COVID19 Update: Anti-Hoarding Enforcement

Alerts / April 6, 2020

Government enforcement agencies are cracking down on COVID-19-related wrongdoing.[1] One focus of alleged wrongdoing is the industrial hoarding of supplies deemed essential in the fight against COVID-19. This type of enforcement comes after President Trump’s Executive Order of March 23, 2020 delegating authority under the Defense Production Act (the “Act”) to the Secretary of Health and Human Services (“HHS”) concerning the prevention of hoarding of health and medical resources to respond to the spread of COVID-19. The day this Order was signed, the Department of Justice (“DOJ”) warned industrial-scale hoarders when Attorney General William Barr stated at a White House press conference: “[I]f you are sitting on a warehouse with masks, surgical masks, you will be hearing a knock on your door.”

Section 4512 of the Act prevents the accumulation of certain materials “in excess of the reasonable demands of business, personal, or home consumption” or “for the purpose of resale at prices in excess of prevailing market prices.” The Act allows the President, and now HHS, to designate certain items as “scarce materials” or “materials the supply of which would be threatened by such accumulation.” The goal of Section 4512 is to prevent hoarding and price gouging – conduct that may be prosecuted under the Act.

HHS published a Notice on March 30, 2020 – effective March 25, 2020 – designating certain COVID-19-related personal protective equipment (“PPE”) and other materials as “scarce” or threatened” and thus subject to the Act’s anti-hoarding provisions. An itemized list of 15 specific types of items is detailed in the Notice. Generally, the Notice applies to the following types of materials:

  • N-95 Filtering Facepiece Respirators, and other types of respirators;
  • Portable Ventilators;
  • Drug products with active ingredient chloroquine phosphate or hydroxychloroquine HCI;
  • Certain sterilization services;
  • Certain disinfecting devices;
  • Medical gowns or apparel and PPE coveralls; and
  • PPE face masks, surgical masks, face shields, and gloves.

Violation of the Act’s anti-hoarding provision can lead to penalties under Section 4513 consisting of fines up to $10,000 or imprisonment for up to one year, or both.

Attorney General Barr has created the COVID-19 Hoarding and Price Gouging Task Force to enforce the Act’s anti-hoarding provisions. The Task Force is led by Craig Carpenito, the United States Attorney in the District of New Jersey, with assistance from the Antitrust Division’s Criminal Program, and consists of a lead attorney from each United States Attorney’s Office. In a memo to U.S. Attorneys concerning the Task Force, Attorney General Barr said: “[W]e will aggressively pursue bad actors who amass critical supplies either far beyond what they could use or for the purpose of profiteering. Scarce medical supplies need to be going to hospitals for immediate use in care, not to warehouses for later overcharging.” The memo also makes clear that the intent is not to go after individual “Americans stocking up on the necessities of daily life or business acquiring materials reasonably needed for their own use.”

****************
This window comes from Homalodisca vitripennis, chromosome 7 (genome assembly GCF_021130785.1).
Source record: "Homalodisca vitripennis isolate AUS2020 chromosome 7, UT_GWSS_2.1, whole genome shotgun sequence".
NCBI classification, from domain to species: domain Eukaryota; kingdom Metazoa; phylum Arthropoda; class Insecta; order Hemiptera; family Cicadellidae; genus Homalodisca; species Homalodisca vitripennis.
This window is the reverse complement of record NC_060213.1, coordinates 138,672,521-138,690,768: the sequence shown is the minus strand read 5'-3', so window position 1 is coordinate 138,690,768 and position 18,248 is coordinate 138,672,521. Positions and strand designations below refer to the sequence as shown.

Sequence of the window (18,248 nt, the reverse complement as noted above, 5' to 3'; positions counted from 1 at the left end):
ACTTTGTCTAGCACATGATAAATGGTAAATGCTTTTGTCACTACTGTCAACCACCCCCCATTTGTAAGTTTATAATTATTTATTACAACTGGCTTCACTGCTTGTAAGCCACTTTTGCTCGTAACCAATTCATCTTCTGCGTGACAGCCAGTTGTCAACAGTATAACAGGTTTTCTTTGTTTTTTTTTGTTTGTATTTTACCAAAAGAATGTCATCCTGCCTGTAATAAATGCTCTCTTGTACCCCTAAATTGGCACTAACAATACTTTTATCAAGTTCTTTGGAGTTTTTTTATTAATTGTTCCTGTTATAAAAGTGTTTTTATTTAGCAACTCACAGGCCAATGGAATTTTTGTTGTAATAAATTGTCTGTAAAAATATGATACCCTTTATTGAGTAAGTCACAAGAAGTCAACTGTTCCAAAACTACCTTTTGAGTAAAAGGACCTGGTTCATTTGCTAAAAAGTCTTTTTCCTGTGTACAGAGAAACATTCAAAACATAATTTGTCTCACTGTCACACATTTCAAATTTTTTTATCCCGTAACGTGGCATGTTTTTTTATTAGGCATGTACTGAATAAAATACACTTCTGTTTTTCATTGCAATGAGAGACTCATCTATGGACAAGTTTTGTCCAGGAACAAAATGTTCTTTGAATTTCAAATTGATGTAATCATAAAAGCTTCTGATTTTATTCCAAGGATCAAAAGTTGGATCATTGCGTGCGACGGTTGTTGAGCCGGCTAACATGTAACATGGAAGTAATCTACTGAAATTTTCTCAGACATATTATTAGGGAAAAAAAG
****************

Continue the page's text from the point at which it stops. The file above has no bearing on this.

The Task Force is fully active. On March 30, 2020 the Task Force executed an enforcement operation that is now resulting in approximately 192,000 N95 respirator masks and other supplies being delivered to healthcare workers in New York and New Jersey.[2]

To stay clear of any possible violation of the Act’s anti-hoarding provisions, it is imperative that companies do not stockpile, in excess of reasonable business demands, any item listed in the HHS Notice of March 30, 2020. Thus, companies should stockpile only what is reasonably needed for business operations. Further, stockpiling for the purpose of resale in excess of prevailing market prices is also a violation of the Act. To avoid any possible violation, companies should maintain a steady flow of designated items into the market at normal market prices.

It is likely that DOJ’s COVID-19 Hoarding and Price Gouging Task Force will remain focused on identifying violators of the Act throughout the duration of the COVID-19 crisis. Thus, it is best to implement a series of best practices to steer clear of any conduct that may potentially be seen as hoarding. BakerHostetler’s White Collar, Investigations and Securities Enforcement and Litigation team is here to answer your questions and help you navigate these issues.

By Terry M. Brennan and Tera N. Coleman

[1] See Cleveland, Dettelbach, Jackson, Rovenger, COVID19 Update: AG Barr Issues Memo Focusing Enforcement on Corona Related Fraud Crime (March 19, 2020).
[2] U.S. Department of Health and Human Services, DOJ and HHS Partner to Distribute More Than Half A Million Medical Supplies Confiscated From Price Gougers (April 2, 2020).

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